Below is the text of the speech made by the Education Secretary, Michael Gove, on 27th August 2013.
Earlier this month, in the very quietest days of summer, if you listened very carefully you could hear a very distinctive sound – the gentle but unmistakable thump of the cat being let out of the bag.
It happened on August the eleventh in an article written by the former trade union staffer and Labour party worker Dan Hodges. Dan had been asking around to see what was foremost on Labour minds. What were the party’s priorities.
Was it the economy, given the case for Labour’s policy of more borrowing and more debt has been utterly demolished as recovery takes hold? Nope.
Was it welfare reform, given how hard Labour need to think again having opposed every single one of our changes to fix the tax and benefit system so that it rewards hard work? No sirree.
Education, maybe, given how tortured the party’s position is on free schools, how incoherent it is on exams and the curriculum, how confused on vocational education and how hopeless on helping poorer students? No, ‘fraid not.
Was it health then, or immigration, or crime, or childcare, or Europe or defence or the future of the Union? No, not exactly.
Labour’s principal preoccupation, according to a source within Team Miliband was – in two words – “the unions”.
And I think I know why.
Because Ed Miliband – in his weakness and lack of leadership – has set in train a process which will give the unions more power over his party, more power over its people, more power over its policies, more power to shape its propaganda, more power to shift its campaigning – more power to hurt hard-working people.
And Ed Miliband also knows that the only way to even begin to mitigate that growth in union muscle is to tax hard-working people more to pay for his speechwriters, his spin doctors, his conferences, his party political broadcasts, his party political literature, his regional organisers, his constituency organisers, his national policy fora, his regional policy roadshows, his plane fares and his train tickets, his entourage and all its expenses.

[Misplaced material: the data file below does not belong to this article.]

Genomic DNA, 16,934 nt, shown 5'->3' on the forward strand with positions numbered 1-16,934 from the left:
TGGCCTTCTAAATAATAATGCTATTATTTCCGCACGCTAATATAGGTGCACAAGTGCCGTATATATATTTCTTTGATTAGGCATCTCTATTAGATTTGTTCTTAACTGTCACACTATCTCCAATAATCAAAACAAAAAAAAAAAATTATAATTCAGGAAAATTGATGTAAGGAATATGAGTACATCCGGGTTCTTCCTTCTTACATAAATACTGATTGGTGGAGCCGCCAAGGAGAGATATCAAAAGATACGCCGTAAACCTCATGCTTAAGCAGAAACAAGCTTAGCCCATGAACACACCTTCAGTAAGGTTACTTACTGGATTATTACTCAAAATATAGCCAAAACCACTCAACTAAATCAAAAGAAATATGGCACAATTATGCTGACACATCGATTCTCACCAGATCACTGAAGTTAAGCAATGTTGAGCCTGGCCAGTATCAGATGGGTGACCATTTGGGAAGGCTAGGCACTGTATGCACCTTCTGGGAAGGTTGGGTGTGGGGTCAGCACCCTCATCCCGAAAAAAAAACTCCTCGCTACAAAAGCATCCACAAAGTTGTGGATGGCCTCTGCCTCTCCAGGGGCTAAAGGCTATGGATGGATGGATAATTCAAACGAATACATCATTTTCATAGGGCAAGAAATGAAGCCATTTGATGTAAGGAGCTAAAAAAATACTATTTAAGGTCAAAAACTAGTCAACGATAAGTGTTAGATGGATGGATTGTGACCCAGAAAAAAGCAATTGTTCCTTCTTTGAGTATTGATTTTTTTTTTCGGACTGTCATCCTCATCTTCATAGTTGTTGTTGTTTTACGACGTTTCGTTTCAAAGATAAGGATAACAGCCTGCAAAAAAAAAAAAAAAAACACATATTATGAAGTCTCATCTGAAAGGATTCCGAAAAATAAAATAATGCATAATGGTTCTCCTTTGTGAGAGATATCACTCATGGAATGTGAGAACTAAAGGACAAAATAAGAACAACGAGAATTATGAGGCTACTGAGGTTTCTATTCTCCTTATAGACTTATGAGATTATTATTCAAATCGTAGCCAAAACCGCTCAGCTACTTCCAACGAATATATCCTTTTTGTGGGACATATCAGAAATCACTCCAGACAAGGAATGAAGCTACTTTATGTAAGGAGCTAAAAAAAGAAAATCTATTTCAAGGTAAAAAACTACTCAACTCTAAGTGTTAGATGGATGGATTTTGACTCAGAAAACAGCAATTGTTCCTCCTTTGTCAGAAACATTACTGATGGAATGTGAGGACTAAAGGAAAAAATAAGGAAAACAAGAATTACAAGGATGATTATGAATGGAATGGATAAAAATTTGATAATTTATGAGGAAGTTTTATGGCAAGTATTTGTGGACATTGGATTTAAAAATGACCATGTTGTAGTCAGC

I’m speaking out today because I believe there is an honoured place for trade unions, a vital place for a healthy opposition and a growing appetite for political reform.
But at the moment unions are in the wrong place, the Labour party is in the wrong place and we’re being offered the wrong sort of reform.
I speak as someone who was a union member, who took industrial action on principle and who was sacked for going on strike.
The principles behind our strike were honourable – the aim was to secure appropriate union recognition in the workplace.
But the decision to go on strike was a mistake and better men and women than me lost their livelihoods and sacrificed the careers they loved. The decision to push for strike action was a decision of our union’s national leadership – which saw us as footsoldiers in its bigger battle. And – as footsoldiers often do – we paid the price.
Well led, unions can provide employees with effective representation, advice on workplace issues, legal protection and other services.
Poorly-led, union leaders use their members to fight ideological battles – often driven by the unrepresentative passions and ideologies of those who clamber onto the union’s executive.
As I know all too well in the field of education, teachers unions vary from the well-led and professional – like the NAHT and ATL – to others which almost automatically oppose every reform which will raise standards and help children.